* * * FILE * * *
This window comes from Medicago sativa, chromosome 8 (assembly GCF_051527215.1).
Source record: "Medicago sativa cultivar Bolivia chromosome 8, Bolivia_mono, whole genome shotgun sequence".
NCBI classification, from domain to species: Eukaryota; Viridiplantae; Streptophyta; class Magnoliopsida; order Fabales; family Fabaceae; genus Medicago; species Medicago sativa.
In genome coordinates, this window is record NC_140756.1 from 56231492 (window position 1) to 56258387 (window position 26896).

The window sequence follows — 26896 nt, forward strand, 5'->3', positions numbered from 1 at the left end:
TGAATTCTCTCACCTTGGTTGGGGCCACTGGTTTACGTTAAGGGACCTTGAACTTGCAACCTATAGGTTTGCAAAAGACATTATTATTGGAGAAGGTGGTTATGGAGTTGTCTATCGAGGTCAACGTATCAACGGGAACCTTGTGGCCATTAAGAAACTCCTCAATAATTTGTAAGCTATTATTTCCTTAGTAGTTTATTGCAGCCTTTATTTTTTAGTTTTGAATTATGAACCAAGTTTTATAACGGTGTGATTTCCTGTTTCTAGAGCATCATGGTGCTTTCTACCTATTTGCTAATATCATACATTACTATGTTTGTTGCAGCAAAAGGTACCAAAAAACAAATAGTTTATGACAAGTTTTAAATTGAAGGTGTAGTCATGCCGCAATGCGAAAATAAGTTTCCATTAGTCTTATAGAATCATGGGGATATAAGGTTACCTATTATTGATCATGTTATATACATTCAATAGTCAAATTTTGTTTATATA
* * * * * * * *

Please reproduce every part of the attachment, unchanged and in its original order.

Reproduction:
This window comes from Medicago sativa, chromosome 8 (assembly GCF_051527215.1).
Source record: "Medicago sativa cultivar Bolivia chromosome 8, Bolivia_mono, whole genome shotgun sequence".
NCBI classification, from domain to species: Eukaryota; Viridiplantae; Streptophyta; class Magnoliopsida; order Fabales; family Fabaceae; genus Medicago; species Medicago sativa.
In genome coordinates, this window is record NC_140756.1 from 56231492 (window position 1) to 56258387 (window position 26896).

The window sequence follows — 26896 nt, forward strand, 5'->3', positions numbered from 1 at the left end:
TGAATTCTCTCACCTTGGTTGGGGCCACTGGTTTACGTTAAGGGACCTTGAACTTGCAACCTATAGGTTTGCAAAAGACATTATTATTGGAGAAGGTGGTTATGGAGTTGTCTATCGAGGTCAACGTATCAACGGGAACCTTGTGGCCATTAAGAAACTCCTCAATAATTTGTAAGCTATTATTTCCTTAGTAGTTTATTGCAGCCTTTATTTTTTAGTTTTGAATTATGAACCAAGTTTTATAACGGTGTGATTTCCTGTTTCTAGAGCATCATGGTGCTTTCTACCTATTTGCTAATATCATACATTACTATGTTTGTTGCAGCAAAAGGTACCAAAAAACAAATAGTTTATGACAAGTTTTAAATTGAAGGTGTAGTCATGCCGCAATGCGAAAATAAGTTTCCATTAGTCTTATAGAATCATGGGGATATAAGGTTACCTATTATTGATCATGTTATATACATTCAATAGTCAAATTTTGTTTATATA